----- Original Message -----
From: <[log in to unmask]>
> ARSCLIST is about preserving sound, not artifacts.
Your honour, ...
The actual name is *A*ssociation of *R*ecorded *S*ound *C*ollections.
What that means, since we are not all out with our battery-powered
cassete recorders with built-in microphones (passing thought...SHOULD
we be?) what we are, in theory, preserving, is extant sound RECORDINGS...
which are most definitely "artifacts!" However, another of our duties
(too often ignored at the behest of neo-populist governments) is to
create archives. These archives must be of the original "documents"
(used here for both paper documents and recordings)...AND...
information both ABOUT and ON those "documents!"
Having the sonic contents of a given recording is interesting
and may be enjoyable...but this, as an entity, tells us nothing about
the circumstances involved with the recording! Who made it...when...
FOR whom...and under what circumstances? Was this the initial recording
of the song? Many times the story OF the recording...how it came
to be, why, etc. & so on...is more interesting than the recording
itself! In fact, this story may have more to say about the historic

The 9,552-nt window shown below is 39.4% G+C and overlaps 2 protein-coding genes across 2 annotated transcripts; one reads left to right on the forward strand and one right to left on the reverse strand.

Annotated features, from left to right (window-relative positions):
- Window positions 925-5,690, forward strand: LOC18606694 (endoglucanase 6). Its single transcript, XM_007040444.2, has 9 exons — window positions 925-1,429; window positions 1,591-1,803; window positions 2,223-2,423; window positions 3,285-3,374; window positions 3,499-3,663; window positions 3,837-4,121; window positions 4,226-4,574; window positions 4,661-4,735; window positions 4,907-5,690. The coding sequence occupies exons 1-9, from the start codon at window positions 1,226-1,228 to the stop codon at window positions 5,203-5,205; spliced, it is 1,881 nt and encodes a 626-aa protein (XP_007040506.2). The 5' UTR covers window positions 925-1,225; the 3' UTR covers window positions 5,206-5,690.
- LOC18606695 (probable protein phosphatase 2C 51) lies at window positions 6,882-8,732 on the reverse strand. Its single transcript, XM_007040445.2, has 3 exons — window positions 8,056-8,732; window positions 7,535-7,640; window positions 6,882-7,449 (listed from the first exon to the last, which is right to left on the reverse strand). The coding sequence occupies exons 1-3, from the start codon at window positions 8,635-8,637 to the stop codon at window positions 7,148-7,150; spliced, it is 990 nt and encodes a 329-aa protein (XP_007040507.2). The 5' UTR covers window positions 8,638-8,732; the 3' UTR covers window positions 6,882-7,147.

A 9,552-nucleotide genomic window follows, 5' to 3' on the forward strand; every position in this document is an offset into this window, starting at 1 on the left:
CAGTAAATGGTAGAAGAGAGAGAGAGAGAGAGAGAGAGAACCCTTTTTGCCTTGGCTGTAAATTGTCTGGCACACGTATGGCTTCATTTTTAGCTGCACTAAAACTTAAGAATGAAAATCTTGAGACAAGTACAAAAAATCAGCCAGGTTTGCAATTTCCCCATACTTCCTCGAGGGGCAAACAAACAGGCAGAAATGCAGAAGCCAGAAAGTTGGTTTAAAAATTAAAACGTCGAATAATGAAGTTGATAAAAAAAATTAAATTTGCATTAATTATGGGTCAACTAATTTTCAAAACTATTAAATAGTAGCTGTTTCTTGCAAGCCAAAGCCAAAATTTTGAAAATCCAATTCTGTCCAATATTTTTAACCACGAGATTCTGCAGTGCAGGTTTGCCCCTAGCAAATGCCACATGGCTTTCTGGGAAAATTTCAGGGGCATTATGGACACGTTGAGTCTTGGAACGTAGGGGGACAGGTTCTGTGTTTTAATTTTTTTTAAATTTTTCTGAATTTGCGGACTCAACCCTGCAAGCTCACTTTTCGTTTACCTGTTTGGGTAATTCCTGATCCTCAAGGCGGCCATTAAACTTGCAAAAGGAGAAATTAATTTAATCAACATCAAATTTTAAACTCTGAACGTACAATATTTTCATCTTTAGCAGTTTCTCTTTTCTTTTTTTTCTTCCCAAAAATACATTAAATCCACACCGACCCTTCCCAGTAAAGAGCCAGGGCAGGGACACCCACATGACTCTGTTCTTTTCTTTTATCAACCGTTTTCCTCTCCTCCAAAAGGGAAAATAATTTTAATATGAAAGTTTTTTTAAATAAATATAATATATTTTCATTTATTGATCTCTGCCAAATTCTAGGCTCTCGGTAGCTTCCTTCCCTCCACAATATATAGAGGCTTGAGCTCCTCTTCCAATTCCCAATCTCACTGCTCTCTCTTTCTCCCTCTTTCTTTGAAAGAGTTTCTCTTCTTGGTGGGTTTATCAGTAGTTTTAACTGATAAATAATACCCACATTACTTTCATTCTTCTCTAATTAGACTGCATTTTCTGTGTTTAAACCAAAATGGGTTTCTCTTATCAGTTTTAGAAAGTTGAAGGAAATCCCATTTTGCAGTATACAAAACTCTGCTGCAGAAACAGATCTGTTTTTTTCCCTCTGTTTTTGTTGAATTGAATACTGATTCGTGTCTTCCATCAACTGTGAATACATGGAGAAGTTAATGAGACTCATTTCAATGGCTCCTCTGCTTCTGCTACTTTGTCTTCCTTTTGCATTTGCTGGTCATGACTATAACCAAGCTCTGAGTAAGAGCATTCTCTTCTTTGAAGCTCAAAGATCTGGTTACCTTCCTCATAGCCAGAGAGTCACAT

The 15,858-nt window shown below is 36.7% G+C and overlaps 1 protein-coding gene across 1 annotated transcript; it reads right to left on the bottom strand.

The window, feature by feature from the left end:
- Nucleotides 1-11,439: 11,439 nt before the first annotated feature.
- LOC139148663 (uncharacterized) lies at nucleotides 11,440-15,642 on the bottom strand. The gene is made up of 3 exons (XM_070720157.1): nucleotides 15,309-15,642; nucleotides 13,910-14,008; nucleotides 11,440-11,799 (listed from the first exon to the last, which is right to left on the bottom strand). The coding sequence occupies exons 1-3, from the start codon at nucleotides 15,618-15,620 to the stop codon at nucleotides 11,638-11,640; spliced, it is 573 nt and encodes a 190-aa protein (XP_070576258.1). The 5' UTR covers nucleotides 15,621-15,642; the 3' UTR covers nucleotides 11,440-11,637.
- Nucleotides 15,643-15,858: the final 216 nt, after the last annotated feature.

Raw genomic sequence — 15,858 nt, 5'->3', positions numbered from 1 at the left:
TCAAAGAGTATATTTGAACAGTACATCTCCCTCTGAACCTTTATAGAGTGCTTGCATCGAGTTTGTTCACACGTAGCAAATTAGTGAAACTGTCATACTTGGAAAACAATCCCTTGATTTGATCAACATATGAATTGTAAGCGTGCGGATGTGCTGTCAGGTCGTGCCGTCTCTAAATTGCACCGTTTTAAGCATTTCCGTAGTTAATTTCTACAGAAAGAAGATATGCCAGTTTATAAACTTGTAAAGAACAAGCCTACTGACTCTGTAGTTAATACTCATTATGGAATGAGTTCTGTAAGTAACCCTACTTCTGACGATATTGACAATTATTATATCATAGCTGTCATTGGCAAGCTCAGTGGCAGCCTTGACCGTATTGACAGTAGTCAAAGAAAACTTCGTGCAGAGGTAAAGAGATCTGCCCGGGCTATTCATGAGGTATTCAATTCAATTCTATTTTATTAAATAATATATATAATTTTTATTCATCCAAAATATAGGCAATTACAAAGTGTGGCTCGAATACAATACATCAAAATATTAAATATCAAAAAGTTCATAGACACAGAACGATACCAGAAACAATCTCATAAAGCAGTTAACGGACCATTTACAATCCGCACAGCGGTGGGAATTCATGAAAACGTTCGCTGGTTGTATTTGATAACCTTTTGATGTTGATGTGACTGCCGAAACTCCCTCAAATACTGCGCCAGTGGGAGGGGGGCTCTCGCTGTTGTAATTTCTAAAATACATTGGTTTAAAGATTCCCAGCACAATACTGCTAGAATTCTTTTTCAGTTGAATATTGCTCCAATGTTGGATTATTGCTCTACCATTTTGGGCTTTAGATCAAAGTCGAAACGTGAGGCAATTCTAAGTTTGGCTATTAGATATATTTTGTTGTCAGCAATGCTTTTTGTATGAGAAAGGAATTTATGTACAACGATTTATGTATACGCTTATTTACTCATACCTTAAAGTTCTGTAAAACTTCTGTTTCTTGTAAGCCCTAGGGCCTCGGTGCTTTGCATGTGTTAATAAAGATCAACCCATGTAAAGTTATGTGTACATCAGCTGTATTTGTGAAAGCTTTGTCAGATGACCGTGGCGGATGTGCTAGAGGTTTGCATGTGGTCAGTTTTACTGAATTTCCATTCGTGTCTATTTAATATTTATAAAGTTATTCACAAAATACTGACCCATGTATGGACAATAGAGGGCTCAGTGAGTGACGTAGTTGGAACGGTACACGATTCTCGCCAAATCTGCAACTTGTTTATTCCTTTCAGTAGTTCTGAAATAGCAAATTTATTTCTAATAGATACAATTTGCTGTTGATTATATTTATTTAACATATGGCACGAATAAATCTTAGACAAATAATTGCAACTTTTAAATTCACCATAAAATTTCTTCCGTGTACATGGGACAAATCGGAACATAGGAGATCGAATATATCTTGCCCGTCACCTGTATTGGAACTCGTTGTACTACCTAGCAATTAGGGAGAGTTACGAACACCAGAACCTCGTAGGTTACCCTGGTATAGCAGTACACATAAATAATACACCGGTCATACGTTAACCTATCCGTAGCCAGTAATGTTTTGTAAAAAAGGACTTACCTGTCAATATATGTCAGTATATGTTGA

details of an era than does the recording!
But...many of us...by accident or (I hope) by choice...are also
archivists. We go beyond looking at/playing an old recording and
thinking/assuming "Hm-m-m...that's enjoyable to listen to!" Our
(self-)assigned task is to fit the recording, as an artifact
(both sonic and physical) into the appropriate timeline of history...
and, having done so, preserve:
1) The actual recording in its original form
2) Any facts we have been able to establish about both the recording
itself and the copy (possibly literally such?) in our posession
3) The sonic contents...the sound which was in theory created at the
time and thus transferred to some more permanent form.
As you can see, any single part of this gives us only a partial
"picture"...and thus a partial understanding of the importance...of
the entity in question!
Finally, one more point...by creating a sonic archive using today's
technology, which is to a certain extent limited (and possibly will
not be to the same extent in the future)...are we not effectively
creating only a partial archive? We listen to acoustic recordings
of artists who only made such, and think "I wonder what the ACTUAL
sound was like." By the same token, imagine a future where the
limits of digital archiving have approached the molecularly-
defined limnitations of analog recording...and our archive is
defined by 1990's sound-file limitations...